2017-Feb-05, Sunday

Hoisting Shadows

2017-Feb-05, Sunday 11:35
mindstalk: (Default)
A bit after writing the previous post on shadowing variables in JavaScript, I came across this page on hoisting. JavaScript re-writes your code so that declarations but not initializations to the top of current scope, meaning the script or function[1]. So

var a=5;

turns into

var a;

Put that way, it's clear why the problem happens, if not why the language was designed this way.

Does the same thing happen in Python? Searching did not get clear results. I saw pages contrasting JavaScript with Python, which doesn't even *have* declarations. OTOH, the same behavior occurs. So... I dunno.

[1] JavaScipt does not have block scoping the way C and Perl[2] do; scopes are delimited by curly braces, but random curly braces do nothing to isolate variables.

{ a=5; }

will work just fine. :(

[2] As I was verifying this in Perl, I ran into behavior I'd forgotten. I'd thrown in "use strict;" but wasn't getting the errors I expected. Eventually I recalled that $a and $b have special meaning in Perl (I think for comparison functions), and I guess are pre-declared, and I was using $a a la the above code, so strict didn't complain about trying to access $a before assigning to it. Sigh.
mindstalk: (angry sky)
I've started studying JavaScript a bit, as you might guess from recent posts. It's struck me as a mix of Perl, Python, and crack. It's got some neat things, especially in comparison to one language or the other. And it's got lots of... wtf things.

+: exponentiation operator; nested arrays and objects (dictionaries) (without Perl's references); first class functions and lambdas and closures, including nested functions (unlike Perl); Perl-like push/pop/shift/unshift array operators (but what's the performance?); consistent 'valueOf' and 'toString' methods; JSON; multiple kinds of for loops; Perl style labeled break and continue; some convenient conversions (but see below); nice Date methods.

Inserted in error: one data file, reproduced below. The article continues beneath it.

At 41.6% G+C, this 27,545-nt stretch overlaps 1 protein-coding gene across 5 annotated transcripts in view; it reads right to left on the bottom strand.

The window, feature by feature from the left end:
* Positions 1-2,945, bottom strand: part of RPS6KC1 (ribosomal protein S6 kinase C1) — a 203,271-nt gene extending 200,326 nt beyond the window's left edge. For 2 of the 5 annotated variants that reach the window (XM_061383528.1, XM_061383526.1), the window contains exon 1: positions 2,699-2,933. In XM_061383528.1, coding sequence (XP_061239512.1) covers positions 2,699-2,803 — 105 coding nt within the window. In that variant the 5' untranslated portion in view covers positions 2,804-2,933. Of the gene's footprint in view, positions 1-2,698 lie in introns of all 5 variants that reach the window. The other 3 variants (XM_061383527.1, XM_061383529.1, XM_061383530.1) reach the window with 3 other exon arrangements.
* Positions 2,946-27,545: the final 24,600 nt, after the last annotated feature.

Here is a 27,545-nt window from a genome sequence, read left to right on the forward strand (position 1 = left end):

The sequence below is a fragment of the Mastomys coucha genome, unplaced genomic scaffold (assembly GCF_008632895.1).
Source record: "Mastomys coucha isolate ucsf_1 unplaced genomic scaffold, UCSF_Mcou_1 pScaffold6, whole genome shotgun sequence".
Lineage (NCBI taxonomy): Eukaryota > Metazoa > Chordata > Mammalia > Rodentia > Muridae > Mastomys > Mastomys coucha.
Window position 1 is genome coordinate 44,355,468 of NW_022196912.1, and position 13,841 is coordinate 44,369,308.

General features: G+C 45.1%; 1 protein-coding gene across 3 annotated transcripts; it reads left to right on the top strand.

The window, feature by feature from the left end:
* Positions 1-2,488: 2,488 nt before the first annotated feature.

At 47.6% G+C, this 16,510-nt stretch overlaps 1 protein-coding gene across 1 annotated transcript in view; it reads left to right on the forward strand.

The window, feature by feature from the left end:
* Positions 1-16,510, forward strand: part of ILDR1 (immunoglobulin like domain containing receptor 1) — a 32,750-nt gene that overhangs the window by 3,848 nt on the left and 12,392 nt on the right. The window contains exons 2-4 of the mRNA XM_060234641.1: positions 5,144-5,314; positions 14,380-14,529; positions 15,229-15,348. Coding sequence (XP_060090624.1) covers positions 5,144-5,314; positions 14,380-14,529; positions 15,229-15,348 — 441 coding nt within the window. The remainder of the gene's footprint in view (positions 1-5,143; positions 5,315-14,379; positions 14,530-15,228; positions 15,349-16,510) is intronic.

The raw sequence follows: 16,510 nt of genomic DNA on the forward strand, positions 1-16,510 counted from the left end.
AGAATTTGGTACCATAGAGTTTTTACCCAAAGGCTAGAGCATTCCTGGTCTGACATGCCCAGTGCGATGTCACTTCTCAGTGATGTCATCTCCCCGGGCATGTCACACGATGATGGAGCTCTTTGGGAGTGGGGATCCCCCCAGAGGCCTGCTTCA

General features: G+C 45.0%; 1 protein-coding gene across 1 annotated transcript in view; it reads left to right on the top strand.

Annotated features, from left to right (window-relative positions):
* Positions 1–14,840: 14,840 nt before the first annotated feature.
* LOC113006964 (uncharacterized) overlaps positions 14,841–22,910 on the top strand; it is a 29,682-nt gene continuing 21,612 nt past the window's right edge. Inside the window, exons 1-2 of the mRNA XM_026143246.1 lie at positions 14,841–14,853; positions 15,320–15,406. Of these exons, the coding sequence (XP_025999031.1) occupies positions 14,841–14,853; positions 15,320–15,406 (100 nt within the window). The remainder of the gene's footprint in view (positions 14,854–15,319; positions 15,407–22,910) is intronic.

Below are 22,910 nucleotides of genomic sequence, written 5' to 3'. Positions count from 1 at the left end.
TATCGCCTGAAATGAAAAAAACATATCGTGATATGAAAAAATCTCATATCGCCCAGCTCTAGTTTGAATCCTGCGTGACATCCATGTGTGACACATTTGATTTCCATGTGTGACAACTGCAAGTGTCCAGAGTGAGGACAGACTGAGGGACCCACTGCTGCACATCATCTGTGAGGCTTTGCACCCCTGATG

-: oh boy.

* JSON stringifies nested structures nicely, but simple output doesn't: [1, [2,3]] outputs as [1, 2, 3].
* (object1 == object2) is always false, no matter the underlying values. This holds for arrays and Date objects too. Nothing like Python's structural equality, or even that of STL containers.
** But you can do *inequality* comparison: ([1,2,3] < [2,2,3]) == true.
* strings take negative indices a la Python, but arrays don't.
* there's a typeof operator, but it just says 'object' for arrays.
* "5"+2 == "52" (convert 2 to "2", concatenate), but "5"-2 == 3 (convert "5" to 5, subtract.) And no Python string multiplier like "a"*2 == "aa".
** As Avi noted, it gets even weirder given that the values could be hidden in a variable. a+2=="52", a-2==3
* [1,2]+[3,4] doesn't concatenate arrays, doesn't add by element, doesn't give a type error, but gives... "1,23,4" (turn arrays into strings, concatenate without delimiter.)

My friend Mark linked me to https://www.destroyallsoftware.com/talks/wat which gives some more:
* []+{} == [object Object]
Ok, addition is commutative, right?
{}+[] == 0
And for luck: {}+{} == NaN
As above, []+[] == ""
** Actually, on playing with typeof, I think those are actually all strings. "[object Object]", "0", "NaN". OTOH, {}+[4]+5 == 9 (but typeof string)
>>> 5+{}+[4]
5[object Object]4 // because of course it does

turns into

* All numbers are 64-bit floats; you can still bitshift them, but as integers, so 5.2 << 2 == 20. This makes more sense when I remembered that floats are weird, not integers+fractions, so a simple bitshift of the fraction wouldn't make sense.

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